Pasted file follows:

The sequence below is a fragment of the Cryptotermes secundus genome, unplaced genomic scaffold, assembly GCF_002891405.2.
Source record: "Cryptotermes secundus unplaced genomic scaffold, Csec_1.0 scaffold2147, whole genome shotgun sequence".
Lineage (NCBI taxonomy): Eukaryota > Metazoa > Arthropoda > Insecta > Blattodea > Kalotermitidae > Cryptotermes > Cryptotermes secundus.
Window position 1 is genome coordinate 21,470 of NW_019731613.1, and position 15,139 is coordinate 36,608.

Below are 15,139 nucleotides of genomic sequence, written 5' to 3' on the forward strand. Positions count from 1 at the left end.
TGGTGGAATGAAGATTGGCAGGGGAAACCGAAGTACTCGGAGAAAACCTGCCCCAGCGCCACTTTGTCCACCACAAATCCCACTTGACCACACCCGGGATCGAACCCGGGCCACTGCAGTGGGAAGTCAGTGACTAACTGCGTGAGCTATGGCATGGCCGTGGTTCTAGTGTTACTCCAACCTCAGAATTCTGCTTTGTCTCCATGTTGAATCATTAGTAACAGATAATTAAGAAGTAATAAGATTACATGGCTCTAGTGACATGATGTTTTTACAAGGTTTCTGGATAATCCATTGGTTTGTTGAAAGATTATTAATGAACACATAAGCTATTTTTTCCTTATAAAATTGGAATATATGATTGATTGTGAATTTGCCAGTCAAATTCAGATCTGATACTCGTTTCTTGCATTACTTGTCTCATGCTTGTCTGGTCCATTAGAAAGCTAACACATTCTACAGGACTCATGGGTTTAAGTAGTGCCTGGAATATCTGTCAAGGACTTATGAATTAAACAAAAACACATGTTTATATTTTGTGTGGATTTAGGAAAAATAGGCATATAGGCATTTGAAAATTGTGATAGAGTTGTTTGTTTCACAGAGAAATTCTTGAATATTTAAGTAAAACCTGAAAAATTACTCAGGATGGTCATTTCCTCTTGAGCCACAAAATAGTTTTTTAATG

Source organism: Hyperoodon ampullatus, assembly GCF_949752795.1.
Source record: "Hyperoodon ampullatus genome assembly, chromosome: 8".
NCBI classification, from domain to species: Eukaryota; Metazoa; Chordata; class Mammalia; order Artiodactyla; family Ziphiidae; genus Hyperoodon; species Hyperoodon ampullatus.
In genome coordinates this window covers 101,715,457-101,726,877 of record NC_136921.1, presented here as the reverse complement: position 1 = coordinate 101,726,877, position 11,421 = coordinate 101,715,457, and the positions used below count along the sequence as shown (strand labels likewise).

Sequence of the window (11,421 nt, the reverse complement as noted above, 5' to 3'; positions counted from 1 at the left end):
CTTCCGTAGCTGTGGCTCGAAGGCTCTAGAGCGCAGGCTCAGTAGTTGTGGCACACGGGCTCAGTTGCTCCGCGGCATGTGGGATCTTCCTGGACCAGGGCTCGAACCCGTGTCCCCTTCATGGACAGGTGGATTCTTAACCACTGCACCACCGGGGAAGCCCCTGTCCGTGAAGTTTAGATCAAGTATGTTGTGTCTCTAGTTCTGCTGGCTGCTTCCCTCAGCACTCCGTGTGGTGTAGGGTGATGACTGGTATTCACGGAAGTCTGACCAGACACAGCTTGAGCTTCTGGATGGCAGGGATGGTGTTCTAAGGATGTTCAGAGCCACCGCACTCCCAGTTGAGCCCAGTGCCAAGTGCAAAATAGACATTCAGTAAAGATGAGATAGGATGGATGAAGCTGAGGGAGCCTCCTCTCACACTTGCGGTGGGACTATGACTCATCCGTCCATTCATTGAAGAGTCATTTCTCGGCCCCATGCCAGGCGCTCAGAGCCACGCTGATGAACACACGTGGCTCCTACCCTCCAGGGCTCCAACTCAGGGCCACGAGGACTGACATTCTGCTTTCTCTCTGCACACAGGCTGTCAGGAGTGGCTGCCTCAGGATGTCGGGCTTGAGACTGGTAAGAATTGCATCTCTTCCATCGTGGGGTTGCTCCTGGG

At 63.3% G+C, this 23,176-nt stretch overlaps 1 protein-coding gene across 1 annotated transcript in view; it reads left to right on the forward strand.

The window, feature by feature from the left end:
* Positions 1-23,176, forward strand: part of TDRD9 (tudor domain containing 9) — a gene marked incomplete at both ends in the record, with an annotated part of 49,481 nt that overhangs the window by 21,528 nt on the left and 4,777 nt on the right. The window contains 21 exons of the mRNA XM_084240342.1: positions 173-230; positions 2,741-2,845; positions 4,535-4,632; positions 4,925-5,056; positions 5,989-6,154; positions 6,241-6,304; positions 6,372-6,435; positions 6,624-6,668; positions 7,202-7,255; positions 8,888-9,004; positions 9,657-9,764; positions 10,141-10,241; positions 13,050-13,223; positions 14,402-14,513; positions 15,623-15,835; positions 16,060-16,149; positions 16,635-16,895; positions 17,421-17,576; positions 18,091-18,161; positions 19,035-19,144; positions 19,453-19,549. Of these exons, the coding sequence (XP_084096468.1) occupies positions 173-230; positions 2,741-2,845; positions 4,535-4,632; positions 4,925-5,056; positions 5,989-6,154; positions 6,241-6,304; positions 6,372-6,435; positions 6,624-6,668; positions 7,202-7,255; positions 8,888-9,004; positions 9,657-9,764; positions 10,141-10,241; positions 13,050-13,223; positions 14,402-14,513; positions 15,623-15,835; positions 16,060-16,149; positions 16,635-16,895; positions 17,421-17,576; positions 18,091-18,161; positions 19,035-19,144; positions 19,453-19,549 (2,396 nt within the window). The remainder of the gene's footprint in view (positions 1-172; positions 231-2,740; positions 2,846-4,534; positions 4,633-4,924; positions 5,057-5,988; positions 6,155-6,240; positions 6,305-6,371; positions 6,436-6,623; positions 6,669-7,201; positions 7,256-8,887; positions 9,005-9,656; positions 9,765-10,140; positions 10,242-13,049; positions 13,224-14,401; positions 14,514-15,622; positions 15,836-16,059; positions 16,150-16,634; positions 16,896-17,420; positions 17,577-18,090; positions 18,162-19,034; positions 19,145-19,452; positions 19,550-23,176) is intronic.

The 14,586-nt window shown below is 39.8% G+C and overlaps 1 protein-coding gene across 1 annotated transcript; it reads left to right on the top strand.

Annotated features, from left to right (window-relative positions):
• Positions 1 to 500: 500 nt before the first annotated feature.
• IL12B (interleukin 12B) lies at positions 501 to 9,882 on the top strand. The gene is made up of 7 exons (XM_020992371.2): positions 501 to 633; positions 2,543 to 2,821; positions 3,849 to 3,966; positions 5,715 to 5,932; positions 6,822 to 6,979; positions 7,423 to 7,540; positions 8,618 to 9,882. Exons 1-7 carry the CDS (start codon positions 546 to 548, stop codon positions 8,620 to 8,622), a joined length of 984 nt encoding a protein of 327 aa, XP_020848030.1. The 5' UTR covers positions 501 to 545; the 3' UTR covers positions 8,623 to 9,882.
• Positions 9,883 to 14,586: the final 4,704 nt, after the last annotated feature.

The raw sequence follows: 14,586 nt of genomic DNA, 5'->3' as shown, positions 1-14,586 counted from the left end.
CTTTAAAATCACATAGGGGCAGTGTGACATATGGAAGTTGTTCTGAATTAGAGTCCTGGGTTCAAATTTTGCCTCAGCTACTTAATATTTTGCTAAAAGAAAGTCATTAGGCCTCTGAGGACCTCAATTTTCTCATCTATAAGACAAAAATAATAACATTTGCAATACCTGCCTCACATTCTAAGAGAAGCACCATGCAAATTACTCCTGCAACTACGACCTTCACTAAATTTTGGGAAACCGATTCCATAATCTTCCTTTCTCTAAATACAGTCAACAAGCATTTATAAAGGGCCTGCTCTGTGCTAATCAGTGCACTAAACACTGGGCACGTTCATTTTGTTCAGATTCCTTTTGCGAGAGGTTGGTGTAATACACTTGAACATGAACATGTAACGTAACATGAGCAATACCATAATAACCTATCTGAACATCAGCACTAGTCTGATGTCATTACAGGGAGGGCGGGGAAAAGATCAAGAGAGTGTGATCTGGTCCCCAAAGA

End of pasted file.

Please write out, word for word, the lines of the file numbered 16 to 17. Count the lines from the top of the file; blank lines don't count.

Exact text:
The 14,586-nt window shown below is 39.8% G+C and overlaps 1 protein-coding gene across 1 annotated transcript; it reads left to right on the top strand.

Annotated features, from left to right (window-relative positions):